Other works directly respond to specific works by Armitage. Paul Fry repeatedly returned to Armitage’s ‘The Not Dead’, a poem about the numbness of veterans coming back from war: ‘Soldiers with nothing but time to kill/ we idle now in everyday clothes and ordinary towns’. A regiment of chiselled graphite pieces stand erect in little compartments on the left wall of another of the warehouse’s freezer rooms. Directly opposite, the lines of the poem have been written so many times with the graphite on a large sheet of paper that the words fall and are lost in its dark field. Positioned quietly on the back wall is one large, smooth, black stone positioned on a simple stand or alter. Fry has placed Paul Norris’s work ‘Touchstone’ here. It is made from serpentine stone, which is known as the ‘infinite’ stone. As a single object within the space it could reference something larger than us; a religious relic, worn by touch. Equally, within the poem’s realm of ‘The Not Dead’, this touchstone could represent the cold ‘Britannia’ that the soldiers worship, then are spurned by, on their return from war.
You give me tea. How big of you.
I am on my knees. I beg of you.
Give, by Simon Armitage
A number of pieces echo the unavoidable darkness at the core of many of Armitage’s poems. In ‘The Blackened Corridor’, Sarah Ball’s ‘Accused’ portraits form a line up; a sequence of mugshots of innocuous looking offenders, from a youth with glasses and a sheepskin coat to a rotund middle aged man in a suit and a fashionable young woman with a dark fringe, decorated head scarf and orange coat. Marie Claire Hamon’s painted trinity of vehicles quietly on fire are hung over a part of the concrete wall which is replete with crudely scribbled male and female body parts. Both firelighting and graffiti as disenfranchised occupations suggest too much time to hand and little to do. Jesse Leroy Smith’s ‘Under the Influence’, comprises of forty portraits of those participating or linked to the show, from the artists themselves to the building’s owner. These portraits have a visceral and bruised quality to them. Applied to copper, the paint has been actively pushed around and wiped off in places. In two works found next to each other, the first is of one of the artists as a child, clutching a toy; the second is of the same person as an adult, with a bandage over one eye following an assault.
The works in ‘Under the Influence’ can be read individually but also as an extended community portrait, or a community of influence, a theme which plays through with the inclusion of one of Armitage’s heroes, Seamus Heaney in the show. ‘My Heavy Head’ is a sculpture Tim Shaw made of the poet. Written nearby is the phrase ‘Noli Timere’, ‘Don’t be afraid’, Heaney’s last words to his wife. Michael Rees work is also situated in the same partitioned office. The singular figures that inhabit his impasto surfaces have a lonely air about them, ‘Creatures of a different stripe-the awkward, unwanted, unloveable types’.  John Maltby has, on Rees’ website, written that the artist ‘scrapes and scours [the surface] until an image perhaps a figure is exhumed from the surroundings.’ Rees’ work is beautifully situated with Heaney’s 1973 poem ‘Tollund Man’, who was an unknown Iron Age man excavated from a Danish peat bog by P.V. Glob in 1953.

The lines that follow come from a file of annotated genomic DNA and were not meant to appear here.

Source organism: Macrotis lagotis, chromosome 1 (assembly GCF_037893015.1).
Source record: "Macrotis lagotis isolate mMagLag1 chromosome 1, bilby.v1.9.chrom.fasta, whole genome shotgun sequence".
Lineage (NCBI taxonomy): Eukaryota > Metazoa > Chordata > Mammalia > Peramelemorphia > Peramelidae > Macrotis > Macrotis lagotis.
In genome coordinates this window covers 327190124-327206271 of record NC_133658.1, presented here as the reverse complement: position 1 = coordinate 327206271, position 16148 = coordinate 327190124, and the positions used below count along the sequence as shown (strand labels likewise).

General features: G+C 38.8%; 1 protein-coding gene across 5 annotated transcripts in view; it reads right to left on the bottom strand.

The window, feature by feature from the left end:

The voiceover in Mark Jenkin’s film ‘If this is no-one’s then its ours’ asks the question, ‘How should we define public space?’ It goes on to list some answers, including ‘a place where people can congregate…. a place of cultural collectiveness’. This collectiveness and desire to create a public space is very apparent in the structure and energy of the whole enterprise of ‘Suspended Sentences’, through the fundamental personal choices to be making and showing contemporary work in this area, to the wide inclusion of artists at different points in their career from recent graduates to the more established, and the social heart of a cafe and series of events also adding to the opportunities to come together and spend time in this building over the duration of the project. The exhibition also offered an experimental space for a number of the artists to work with different mediums from their norm. One, Jayne Anita Smith, highlighted that for her the community aspect of ‘Suspended Sentences’ had allowed her to ‘tap into that energy, giving the motivation and drive to push further’.
It’s not as if I’m holding out
For frankincense or myrrh, just change
Give, by Simon Armitage
An early talking point out and about was the economic decision to charge an entry admission of £4. During Simon Armitage’s own journey, which involved twenty-four readings, a hat was passed round for people to contribute to, in order to show their appreciation. For the two curators of ‘Suspended Sentences’, it has been important to set a fee for this artist-led venture which has not received public funding. In much the same spirit as Armitage’s gesture, the purchase of the ticket has been a way to represent the value of the venture and been a necessary investment that people have made, going towards overheads. The importance of properly valuing the generous grassroots economy of the visual arts is succinctly stated in Nom de Strip’s recent article:
And if as audiences and participants, visual arts is something that is important to us, something that we want to play a role in our private and public lives, then we all need to consider what we are doing to make it happen. This need not be onerous or pricey, but it does require an honest acknowledgement of both its value and cost. 
Jenny Brownrigg, September 2013
1 ‘We’ve Chosen Here’, James Pankey and Arabella Pio
2 Planning application for Newlyn Arts Cinema was approved by Cornwall Country Council 21/10/13
3 Newlyn Art School is an independent venture set up in 2011 by Henry Garfitt
4 Given that Armitage’s poems are studied as part of the curriculum it is fitting that Cape Cornwall School were also invited to respond
5 From’The Not Dead’, Simon Armitage
6 ‘A Culture of Giving’, Anna Searle Jones, Nom de Strip